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Ovis orientalis

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Ovis orientalis

Mouflon in the Buffalo Zoo
Conservation status
Scientific classification
Kingdom: Animalia
Phylum: Chordata
Class: Mammalia
Order: Artiodactyla
Family: Bovidae
Subfamily: Caprinae
Genus: Ovis
Species: Ovis aries
Binomial name
Ovis aries
Linnaeus, 1758

O. orientalis
Ovis musimon
Ovis gmelini

The mouflon (Ovis aries orientalis[1] group) is a subspecies group of the wild sheep Ovis aries. Populations of Ovis aries can be partitioned into the mouflons and the urials (vignei group).[2] The mouflon is thought to be one of the two ancestors for all modern domestic sheep breeds.[3][4]


Mouflon have red-brown, short-haired coats with dark back-stripes and light-colored saddle patches. The males are horned; some females are horned while others are polled. The horns of mature rams are curved in almost one full revolution (up to 85 cm). Mouflon have shoulder heights of about 0.9 meters and body weights of 50 kg (males) and 35 kg (females).[5]


Today mouflon inhabit the Caucasus, northern Iraq, and northwestern Iran. The range originally stretched further to Anatolia, the Crimean peninsula and the Balkans, where they had already disappeared 3,000 years ago. Mouflon were introduced to the islands of Corsica, Sardinia, Rhodes and Cyprus during the neolithic period, perhaps as feral domesticated animals, where they have naturalized in the mountainous interiors of these islands over the past few thousand years, giving rise to the subspecies known as European mouflon (O. aries musimon).

On the island of Cyprus, the mouflon or agrino became a different and endemic species only found there, the Cyprus mouflon (Ovis orientalis ophion). The Cyprus mouflon population contains only about 3000 animals. They are now rare on the islands, but are classified as feral animals by the IUCN.[6] They were later successfully introduced into continental Europe, including Spain, France, Germany, central Italy, Switzerland, Austria, the Netherlands, Belgium, Czech Republic, Poland, Slovakia, Slovenia, Hungary, Bulgaria, Romania, the Canary Islands, and even some northern European countries such as Sweden and Finland.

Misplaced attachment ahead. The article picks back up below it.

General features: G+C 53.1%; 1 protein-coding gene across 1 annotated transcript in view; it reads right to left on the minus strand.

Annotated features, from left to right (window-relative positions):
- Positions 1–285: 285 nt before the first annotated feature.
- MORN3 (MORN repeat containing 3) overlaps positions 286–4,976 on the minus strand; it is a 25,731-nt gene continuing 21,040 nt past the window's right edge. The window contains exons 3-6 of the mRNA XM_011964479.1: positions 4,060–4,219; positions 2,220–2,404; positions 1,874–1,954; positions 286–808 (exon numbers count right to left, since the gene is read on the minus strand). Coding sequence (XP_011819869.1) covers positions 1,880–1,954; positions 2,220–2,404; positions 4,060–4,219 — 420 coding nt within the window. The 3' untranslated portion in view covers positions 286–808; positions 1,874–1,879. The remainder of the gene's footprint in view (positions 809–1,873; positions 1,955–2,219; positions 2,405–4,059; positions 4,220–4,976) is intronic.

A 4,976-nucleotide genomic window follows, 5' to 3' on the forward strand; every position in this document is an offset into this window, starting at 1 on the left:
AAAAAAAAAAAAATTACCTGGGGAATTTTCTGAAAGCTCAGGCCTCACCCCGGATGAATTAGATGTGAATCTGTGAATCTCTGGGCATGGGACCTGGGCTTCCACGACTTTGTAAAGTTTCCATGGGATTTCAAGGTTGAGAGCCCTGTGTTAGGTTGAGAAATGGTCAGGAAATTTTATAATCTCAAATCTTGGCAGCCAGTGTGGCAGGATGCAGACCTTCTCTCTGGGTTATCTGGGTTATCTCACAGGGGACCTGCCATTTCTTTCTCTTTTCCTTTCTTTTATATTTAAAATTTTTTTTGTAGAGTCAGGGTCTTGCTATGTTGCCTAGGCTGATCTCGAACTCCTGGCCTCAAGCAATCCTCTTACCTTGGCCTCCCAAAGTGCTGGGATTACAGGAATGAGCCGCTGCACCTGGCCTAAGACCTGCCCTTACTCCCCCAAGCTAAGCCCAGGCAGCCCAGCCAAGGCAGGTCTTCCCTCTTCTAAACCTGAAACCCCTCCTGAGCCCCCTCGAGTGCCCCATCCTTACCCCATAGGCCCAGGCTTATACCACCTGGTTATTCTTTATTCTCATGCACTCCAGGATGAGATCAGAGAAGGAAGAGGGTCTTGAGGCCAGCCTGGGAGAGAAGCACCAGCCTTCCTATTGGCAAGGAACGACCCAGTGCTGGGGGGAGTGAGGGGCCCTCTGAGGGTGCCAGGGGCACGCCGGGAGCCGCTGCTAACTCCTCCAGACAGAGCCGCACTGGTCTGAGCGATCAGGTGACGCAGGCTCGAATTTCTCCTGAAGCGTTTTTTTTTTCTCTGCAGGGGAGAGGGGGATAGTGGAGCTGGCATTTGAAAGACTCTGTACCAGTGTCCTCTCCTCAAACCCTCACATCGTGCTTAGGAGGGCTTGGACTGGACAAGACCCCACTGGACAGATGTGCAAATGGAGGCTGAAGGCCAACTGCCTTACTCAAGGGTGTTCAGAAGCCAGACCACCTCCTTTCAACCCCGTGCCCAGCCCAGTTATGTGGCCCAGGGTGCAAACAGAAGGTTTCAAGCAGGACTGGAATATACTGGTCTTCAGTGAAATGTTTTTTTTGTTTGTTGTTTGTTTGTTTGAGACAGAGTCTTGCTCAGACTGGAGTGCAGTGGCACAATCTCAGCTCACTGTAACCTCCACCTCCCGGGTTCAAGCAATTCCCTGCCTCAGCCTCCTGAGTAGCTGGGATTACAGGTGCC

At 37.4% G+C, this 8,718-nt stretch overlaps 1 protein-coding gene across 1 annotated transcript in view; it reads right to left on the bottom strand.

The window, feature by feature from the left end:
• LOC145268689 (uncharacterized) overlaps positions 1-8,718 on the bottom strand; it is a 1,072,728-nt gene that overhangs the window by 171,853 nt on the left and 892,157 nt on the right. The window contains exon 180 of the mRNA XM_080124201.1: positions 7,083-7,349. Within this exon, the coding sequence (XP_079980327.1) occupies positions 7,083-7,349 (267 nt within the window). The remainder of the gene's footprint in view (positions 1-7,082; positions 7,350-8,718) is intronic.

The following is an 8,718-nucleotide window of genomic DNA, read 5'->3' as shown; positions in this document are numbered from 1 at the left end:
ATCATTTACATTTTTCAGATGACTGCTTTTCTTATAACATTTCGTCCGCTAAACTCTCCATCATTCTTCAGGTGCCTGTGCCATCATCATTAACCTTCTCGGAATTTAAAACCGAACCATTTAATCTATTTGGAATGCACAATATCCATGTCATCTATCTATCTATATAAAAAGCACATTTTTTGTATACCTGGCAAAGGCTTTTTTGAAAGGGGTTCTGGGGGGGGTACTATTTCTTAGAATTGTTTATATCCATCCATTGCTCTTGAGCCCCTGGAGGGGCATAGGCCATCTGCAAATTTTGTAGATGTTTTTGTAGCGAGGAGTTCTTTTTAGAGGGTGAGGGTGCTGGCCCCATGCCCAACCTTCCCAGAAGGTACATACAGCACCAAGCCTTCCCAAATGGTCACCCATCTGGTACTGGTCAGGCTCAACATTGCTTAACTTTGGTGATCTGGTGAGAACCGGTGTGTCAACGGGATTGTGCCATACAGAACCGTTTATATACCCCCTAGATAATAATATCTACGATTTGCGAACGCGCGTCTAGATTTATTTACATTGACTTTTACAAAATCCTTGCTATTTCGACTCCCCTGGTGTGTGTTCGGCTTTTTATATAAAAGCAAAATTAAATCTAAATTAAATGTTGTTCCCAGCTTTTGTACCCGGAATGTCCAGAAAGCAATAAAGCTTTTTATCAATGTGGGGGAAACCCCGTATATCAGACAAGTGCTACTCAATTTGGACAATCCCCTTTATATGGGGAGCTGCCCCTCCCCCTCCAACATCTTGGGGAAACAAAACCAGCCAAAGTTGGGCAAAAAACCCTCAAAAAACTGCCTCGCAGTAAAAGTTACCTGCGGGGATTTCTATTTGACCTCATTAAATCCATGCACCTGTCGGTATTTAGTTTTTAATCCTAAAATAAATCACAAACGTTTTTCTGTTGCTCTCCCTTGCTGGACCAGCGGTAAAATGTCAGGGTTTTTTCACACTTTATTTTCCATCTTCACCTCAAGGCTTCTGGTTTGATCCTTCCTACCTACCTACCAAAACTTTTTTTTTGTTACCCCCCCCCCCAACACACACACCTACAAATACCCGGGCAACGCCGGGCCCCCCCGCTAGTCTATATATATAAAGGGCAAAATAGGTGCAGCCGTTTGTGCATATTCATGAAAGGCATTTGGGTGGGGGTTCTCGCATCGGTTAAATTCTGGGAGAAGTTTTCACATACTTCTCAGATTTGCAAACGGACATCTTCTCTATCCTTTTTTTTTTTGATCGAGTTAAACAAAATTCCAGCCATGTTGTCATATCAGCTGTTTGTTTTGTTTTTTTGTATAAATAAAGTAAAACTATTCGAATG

A small colony exists in the remote Kerguelen Islands in the southern Indian Ocean, and on the Veliki Brijun Island in the Brijuni Archipelago of the Istrian Peninsula in Croatia. In South America, mouflon have been introduced into central Chile and Argentina.[7] Since the 1980s, they have also been successfully introduced to game ranches in North America for the purpose of hunting; however, on game ranches, purebreds are rare, as mouflon interbreed with domestic sheep and bighorn sheep. Mouflon have also been introduced into the Hawaiian islands of Lanai and Hawaii as game animals.

Their normal habitats are steep mountainous woods near tree lines. In winter, they migrate to lower altitudes.[5]


The scientific classification of the mouflon is disputed.[8] Five subspecies of mouflon are distinguished by MSW3:[2]

  • The Iranian red sheep or Armenian Mouflon, Ovis orientalis gmelini (Blyth, 1851), northwestern Iran, eastern and central Turkey, Armenia and Azerbaijan. It has been introduced in Texas, USA.
  • The European mouflon, (O. o. musimon (Pallas, 1811) was introduced about 7,000 years ago in Corsica and Sardinia for the first time. It has since been introduced in many parts of Europe.
  • The Cypriot mouflon, (O. o. ophion Blyth, 1841), also called agrino, from the Greek Αγρινό was nearly extirpated during the 20th century. In 1997, about 1,200 of this subspecies were counted. The television show Born to Explore with Richard Wiese reported 3,000 are now on the island.
  • The Esfahan mouflon, O. o. isphahanica Nasonov, 1910, is from the Zagros Mountains, Iran.
  • The Laristan mouflon, O. o. laristanica Nasonov, 1909), is a small subspecies; its range is restricted to some desert reserves near Lar in southern Iran.

A mouflon was cloned successfully in early 2001 and lived at least seven months, making it the first clone of an endangered mammal to survive beyond infancy.[9][10][11] This demonstrated a common species (in this case, a domestic sheep) can successfully become a surrogate for the birth of an exotic animal such as the mouflon. If cloning of the mouflon can proceed successfully, it has the potential to reduce strain on the number of living specimens.

Mouflon in culture

  • The mouflon were mentioned to be on Lincoln Island in Jules Verne's The Mysterious Island.
  • The mouflon is featured on the symbol of Cyprus Airways, as well as on the 1-, 2-, and 5-cent Cypriot euro coins.
  • The mouflon is featured both on the symbol and as the nickname of the Cyprus national rugby union team.
  • The mouflon is featured on the historic flag of Armenian kingdom Syunik, as well as on the tombstones.
  • The similarity of the mouflon to domestic sheep, combined with its threatened status, has made it a subject of interest, both scientific and popular, in the use of biotechnology in species preservation.[12]

See also


Further reading

  • V. G. Heptner: Mammals of the Sowjetunion Vol. I Ungulates. Leiden, New York, 1989. ISBN 90-04-08874-1.

External links

  • ) in Hawaii
  • Sheep and mouflon: Like goats, converting native ecosystems to weeds and dust (Hawaii)
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